UV ranges from 100 nanometres to 400nm. UV is further divided into UV-A, UV-B and UV-C.
UV-C: ranges from 100nm – 280nm (germicidal)
UV-B: ranges from 280nm- 315nm (sunburn)
UV-A: ranges from 315nm – 400nm (blacklight)

We here are interested in the UV-C rays, also known as „short wave ultraviolet radiation“. UV-C`s germicidal properties have been known since the 1930s. They are used in labratories in order to destroy bacteria, mould and viruses. UV-C rays are able to penetrate the outer membrane of microbes and stop them from reproducing. The specific wavelength of 253,7 nm is known to break the DNA of pathogens.

In May 2007, two Dutch inventors, Arne Aiking and Frank Verheijen were granted an International Patent on a method of treating live plants and mushrooms against pathogens with UV-C light. In the past UV-C had only been used to sterilise things like air and water. The difference with proposing to use UV-C to fight pathogens on living plants is that you shouldn`t use any more than is necessary, otherwise there is a risk to health of the plant.

Mr. Aiking and Verheijens invention is a mobile UV-C lamp that travels up and down in commercial greenhouses. The light intensity of a UV-C germicidal light bulb is usually expressed in a term called „microwatts per square centimetre“. Mr. Aiking and Verheijen suggest a range between 2,500 and 150,000 mircrowatts of UV-C energy over a given 24 hour period.

E.g. A 100 Watt UV-C lamp will output approximately 14,000 microwatts of energy over a square centimetre, in one second, from a distance of two centimetres away. If we leave it there for one minute we have to multiply that figure by 60. (840,000 microwatts). Look at the following chart:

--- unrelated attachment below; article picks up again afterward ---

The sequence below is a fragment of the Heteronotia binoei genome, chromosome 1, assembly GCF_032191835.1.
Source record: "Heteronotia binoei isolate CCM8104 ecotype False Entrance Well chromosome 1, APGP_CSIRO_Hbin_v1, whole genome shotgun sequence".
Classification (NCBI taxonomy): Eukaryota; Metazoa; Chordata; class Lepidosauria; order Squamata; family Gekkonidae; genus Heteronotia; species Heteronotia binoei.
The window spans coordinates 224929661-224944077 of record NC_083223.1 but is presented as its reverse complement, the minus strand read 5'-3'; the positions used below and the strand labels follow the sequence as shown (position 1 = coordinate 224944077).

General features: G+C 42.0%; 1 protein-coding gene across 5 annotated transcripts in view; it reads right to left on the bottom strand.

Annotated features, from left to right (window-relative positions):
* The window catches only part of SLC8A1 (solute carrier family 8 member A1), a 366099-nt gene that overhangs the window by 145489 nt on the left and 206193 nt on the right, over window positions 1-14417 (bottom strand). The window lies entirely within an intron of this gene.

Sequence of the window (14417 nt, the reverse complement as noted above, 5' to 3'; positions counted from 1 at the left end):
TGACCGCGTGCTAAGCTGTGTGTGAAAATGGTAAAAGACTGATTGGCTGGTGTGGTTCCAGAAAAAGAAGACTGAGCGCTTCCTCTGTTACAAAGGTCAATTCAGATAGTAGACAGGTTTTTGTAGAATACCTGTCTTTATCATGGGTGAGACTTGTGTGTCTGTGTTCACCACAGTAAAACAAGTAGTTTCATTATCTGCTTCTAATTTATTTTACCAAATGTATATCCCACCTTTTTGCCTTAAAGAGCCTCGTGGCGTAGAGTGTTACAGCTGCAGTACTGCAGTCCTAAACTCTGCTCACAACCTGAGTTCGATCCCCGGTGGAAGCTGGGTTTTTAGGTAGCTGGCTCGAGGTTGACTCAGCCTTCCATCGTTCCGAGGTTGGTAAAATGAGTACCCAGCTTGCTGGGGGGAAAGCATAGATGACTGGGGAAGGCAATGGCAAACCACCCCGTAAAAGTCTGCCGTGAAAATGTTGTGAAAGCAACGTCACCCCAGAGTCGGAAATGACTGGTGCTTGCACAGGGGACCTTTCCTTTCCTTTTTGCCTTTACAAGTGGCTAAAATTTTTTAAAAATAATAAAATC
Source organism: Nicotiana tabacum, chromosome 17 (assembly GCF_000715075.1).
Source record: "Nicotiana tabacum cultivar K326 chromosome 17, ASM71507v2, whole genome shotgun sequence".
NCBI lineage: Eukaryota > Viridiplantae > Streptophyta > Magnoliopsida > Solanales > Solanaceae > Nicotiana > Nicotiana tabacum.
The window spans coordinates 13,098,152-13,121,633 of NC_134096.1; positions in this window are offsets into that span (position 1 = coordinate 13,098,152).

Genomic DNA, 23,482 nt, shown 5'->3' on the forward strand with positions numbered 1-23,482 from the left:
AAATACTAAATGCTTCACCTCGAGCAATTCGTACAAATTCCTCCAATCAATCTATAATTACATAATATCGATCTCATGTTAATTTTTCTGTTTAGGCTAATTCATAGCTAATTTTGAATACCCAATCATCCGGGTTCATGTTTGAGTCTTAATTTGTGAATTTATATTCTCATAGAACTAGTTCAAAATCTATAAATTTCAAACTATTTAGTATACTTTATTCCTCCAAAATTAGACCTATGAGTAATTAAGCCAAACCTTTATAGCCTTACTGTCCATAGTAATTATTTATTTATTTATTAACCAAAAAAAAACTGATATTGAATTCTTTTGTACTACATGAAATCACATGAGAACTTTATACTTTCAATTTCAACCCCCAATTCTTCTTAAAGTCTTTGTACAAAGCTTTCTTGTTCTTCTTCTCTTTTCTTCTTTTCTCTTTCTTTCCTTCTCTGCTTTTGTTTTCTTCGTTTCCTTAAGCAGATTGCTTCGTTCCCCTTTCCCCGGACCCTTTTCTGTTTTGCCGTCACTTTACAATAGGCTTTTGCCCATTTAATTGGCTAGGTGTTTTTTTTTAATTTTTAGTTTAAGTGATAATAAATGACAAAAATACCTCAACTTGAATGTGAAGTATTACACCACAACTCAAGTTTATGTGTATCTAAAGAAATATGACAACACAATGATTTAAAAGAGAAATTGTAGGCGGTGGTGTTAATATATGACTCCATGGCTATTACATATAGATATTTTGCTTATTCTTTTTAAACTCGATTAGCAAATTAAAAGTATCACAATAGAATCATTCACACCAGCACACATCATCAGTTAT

1cm 21,000 µW/cm2 UV output
2cm 14,000 µW/cm²
3cm 10,000 µW/cm²
4cm 8,000 µW/cm²
5cm 6,700 µW/cm²

100cm 360 µW/cm²

This shows that a second`s exposure at 1cm distance is roughly equivalent to a full minute`s exposure 1 meter away (360 x 60 = 21. 600µW/cm²).

We use the UV-C light to fight against powdery mildew in our plantation. Tests have shown that powdery mildew is killed when given a dose of 1720 µW of UV-C per square cm. For exemple if I took a 100 Watt UV-C lamp and positioned it two centimetres away from the mildew, I would need to switch on the UV-C lamp for just 1/10 of a second to kill it.

Spider mites could possibly also be effectively treated with UV-C but with amounts that are hundreds of times more compared to something like powdery mildew. We therefore use it only against powdery mildew.

The safest way to use UV-C on plants appears to be regular, smaller doses rather than a single, lager hit. We therefore use the UV-C light every day for a short time. The pathogen must be hit directly with the UV-C rays in order to be affected. If it is protected by a leaf, the UV-C will not be effective, because UV-C will not penetrate through leaves.